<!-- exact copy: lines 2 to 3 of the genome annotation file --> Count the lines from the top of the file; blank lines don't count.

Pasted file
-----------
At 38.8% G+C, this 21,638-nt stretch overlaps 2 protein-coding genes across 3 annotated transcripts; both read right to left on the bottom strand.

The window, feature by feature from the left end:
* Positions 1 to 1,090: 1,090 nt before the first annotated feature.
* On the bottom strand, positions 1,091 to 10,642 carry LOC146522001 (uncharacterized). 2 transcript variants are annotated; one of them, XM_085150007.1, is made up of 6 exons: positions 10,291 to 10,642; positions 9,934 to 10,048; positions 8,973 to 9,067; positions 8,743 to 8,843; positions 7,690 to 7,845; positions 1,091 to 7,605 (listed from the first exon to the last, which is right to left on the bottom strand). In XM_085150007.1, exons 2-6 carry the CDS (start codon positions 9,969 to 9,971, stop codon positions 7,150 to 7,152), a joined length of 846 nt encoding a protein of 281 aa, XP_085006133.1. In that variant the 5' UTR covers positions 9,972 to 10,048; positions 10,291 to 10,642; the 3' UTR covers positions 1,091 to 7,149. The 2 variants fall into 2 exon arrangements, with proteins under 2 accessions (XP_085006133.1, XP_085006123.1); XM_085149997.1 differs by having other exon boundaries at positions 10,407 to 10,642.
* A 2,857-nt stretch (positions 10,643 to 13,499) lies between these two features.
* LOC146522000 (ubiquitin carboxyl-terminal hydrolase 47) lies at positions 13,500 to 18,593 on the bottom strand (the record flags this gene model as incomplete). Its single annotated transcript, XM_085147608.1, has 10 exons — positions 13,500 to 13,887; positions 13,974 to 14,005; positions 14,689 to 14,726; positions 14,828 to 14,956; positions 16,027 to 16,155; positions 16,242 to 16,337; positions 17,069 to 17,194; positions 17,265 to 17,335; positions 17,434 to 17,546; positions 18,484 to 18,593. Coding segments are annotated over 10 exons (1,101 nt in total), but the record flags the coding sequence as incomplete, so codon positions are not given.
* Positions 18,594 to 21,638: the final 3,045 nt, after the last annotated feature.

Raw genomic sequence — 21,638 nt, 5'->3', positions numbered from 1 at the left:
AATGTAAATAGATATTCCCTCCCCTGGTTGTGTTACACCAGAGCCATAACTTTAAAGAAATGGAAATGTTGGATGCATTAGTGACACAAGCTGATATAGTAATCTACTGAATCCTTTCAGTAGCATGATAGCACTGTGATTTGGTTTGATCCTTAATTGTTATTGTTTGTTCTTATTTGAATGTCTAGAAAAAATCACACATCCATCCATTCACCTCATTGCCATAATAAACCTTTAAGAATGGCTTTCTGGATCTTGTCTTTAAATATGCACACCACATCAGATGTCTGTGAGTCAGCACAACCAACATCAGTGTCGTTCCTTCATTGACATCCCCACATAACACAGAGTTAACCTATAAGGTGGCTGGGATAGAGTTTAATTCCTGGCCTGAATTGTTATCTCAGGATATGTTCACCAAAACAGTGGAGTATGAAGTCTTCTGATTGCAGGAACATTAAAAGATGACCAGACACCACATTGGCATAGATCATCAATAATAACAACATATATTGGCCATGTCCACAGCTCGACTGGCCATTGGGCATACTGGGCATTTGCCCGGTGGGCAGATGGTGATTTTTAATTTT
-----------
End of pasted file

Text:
The window, feature by feature from the left end:
* Positions 1 to 1,090: 1,090 nt before the first annotated feature.